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Preventative medicine

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Preventive medicine or preventive care is measures taken to prevent illness or injury, rather than curing them. It can be contrasted not only with curative medicine, but also with public health methods (which work at the level of population health rather than individual health).


Preventive care may include examinations and screening tests tailored to an individual's age, health, and family history. For example, a person with a family history of certain cancers or other diseases would being screening at an earlier age and/or more frequently than those with no family history.

As a medical specialtyEdit

In the United States, preventive medicine is a medical specialty, one of the 24 recognized by the American Board of Medical Specialties (ABMS). It encompasses three areas of specialization:

  • General preventive medicine and public health
  • Aerospace medicine
  • Occupational medicine

In order to become board-certified in one of the preventive medicine areas of specialization, a licensed U.S. physician (M.D. or D.O.) must successfully complete a preventive medicine medical residency program following a one year internship. Following that, the physician must complete a year of practice in that special area and pass the preventive medicine board examination. The residency program is at least two years in length, and includes completion of a post-graduate masters degree in public health (MPH) or equivalent. The board exam takes an entire day: The morning session concentrates on general preventive medicine questions. The afternoon session concentrates on the one of the three areas of specialization that the applicant has studied.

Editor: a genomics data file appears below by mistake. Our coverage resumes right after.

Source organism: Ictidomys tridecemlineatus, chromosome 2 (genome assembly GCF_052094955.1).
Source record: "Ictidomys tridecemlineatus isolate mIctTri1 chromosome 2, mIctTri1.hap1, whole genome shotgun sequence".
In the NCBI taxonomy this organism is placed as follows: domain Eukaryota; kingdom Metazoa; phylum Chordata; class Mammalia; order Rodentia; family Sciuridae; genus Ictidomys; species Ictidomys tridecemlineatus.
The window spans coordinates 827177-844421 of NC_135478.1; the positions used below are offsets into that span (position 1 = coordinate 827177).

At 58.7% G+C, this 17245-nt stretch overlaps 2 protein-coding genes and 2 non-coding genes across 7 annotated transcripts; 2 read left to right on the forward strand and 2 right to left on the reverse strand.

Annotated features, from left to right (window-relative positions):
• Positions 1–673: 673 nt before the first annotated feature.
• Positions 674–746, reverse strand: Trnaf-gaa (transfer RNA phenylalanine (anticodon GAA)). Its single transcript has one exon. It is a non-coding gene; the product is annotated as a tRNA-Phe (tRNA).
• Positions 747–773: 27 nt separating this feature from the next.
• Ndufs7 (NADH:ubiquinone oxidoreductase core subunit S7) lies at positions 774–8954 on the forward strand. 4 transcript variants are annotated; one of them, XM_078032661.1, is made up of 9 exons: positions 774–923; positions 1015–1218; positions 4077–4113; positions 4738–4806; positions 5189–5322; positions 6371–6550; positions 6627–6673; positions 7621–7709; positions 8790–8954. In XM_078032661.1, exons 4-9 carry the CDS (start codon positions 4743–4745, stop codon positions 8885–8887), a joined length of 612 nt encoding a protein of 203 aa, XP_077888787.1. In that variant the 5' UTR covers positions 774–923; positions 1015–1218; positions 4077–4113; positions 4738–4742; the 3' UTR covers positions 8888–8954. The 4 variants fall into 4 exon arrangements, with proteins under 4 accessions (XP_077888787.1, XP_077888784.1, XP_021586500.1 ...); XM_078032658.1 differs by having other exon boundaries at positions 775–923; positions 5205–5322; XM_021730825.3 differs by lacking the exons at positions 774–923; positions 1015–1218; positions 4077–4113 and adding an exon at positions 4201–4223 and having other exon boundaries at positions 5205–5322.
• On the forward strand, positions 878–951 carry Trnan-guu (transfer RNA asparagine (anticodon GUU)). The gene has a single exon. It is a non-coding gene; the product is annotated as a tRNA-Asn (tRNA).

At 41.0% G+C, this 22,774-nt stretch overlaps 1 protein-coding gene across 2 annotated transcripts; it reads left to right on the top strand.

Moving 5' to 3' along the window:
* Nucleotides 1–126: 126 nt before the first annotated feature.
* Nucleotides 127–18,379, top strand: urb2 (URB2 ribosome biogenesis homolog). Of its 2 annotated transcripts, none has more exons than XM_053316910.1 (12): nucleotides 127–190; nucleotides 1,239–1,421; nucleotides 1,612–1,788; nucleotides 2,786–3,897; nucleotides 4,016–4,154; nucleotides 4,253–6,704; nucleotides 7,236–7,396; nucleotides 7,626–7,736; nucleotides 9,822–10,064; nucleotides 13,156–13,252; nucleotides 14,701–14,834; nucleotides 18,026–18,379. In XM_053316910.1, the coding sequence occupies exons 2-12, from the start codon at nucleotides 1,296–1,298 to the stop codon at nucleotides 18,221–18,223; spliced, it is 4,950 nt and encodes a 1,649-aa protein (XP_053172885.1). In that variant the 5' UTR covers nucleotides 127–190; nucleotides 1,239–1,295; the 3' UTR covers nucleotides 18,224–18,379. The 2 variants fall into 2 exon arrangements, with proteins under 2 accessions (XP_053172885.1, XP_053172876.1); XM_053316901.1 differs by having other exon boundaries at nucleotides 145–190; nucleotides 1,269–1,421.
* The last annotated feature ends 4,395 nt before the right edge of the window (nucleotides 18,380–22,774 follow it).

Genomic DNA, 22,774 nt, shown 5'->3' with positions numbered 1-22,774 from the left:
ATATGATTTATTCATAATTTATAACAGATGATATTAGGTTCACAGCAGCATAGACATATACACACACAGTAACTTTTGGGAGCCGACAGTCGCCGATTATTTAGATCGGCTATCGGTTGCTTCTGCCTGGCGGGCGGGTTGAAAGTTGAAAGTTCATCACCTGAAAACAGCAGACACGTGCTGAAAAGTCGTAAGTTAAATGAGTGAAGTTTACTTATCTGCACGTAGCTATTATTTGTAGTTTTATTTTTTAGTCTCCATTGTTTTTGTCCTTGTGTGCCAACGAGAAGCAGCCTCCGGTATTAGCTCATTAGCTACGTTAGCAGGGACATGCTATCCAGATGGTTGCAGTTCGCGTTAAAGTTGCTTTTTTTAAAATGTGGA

In addition, there are two subspecialty areas of certification:

These certifications require sitting for an examination following successful completion of an MT or UHB fellowship and prior board certification in one of the 24 ABMS-recognized specialties.

Rose's theoremEdit

Rose's Theorem states that "a large number of people at small risk may give rise to more cases of disease than a small number who are at high risk."[1]


Leading cause of preventable deathEdit

Leading causes of preventable deaths in the United States as of the year 2000.

Cause Number of deaths resulting
Smoking

435,000 deaths or 18.1% of the total deaths

Overweight and Obesity

365,000 deaths or 15.2% of the total deaths.

Alcohol consumption

85,000 deaths or 3.5% of the total deaths.

Infections

75,000 deaths or 3.1% of the total deaths.

Toxic agents

55,000 deaths or 2.3% of the total deaths.

Motor vehicle collisions

43,000 deaths or 1.8% of the total deaths.

Incidents involving firearms

29,000 deaths or 1.2% of the total.

Sexually transmitted infections

20,000 deaths or 0.8% of the total.

Illicit use of drugs

17,000 deaths or 0.7% of the total deaths.

[2]

See also Edit

ReferencesEdit

  1. Rose, G.: The Strategy of Preventive Medicine. Oxford, England, Oxford University Press; 1992.
  2. Mokdad AH, Marks JS, Stroup DF, Gerberding JL (March 2004). Actual causes of death in the United States, 2000. JAMA 291 (10): 1238–45.


External linksEdit

Template:Public health


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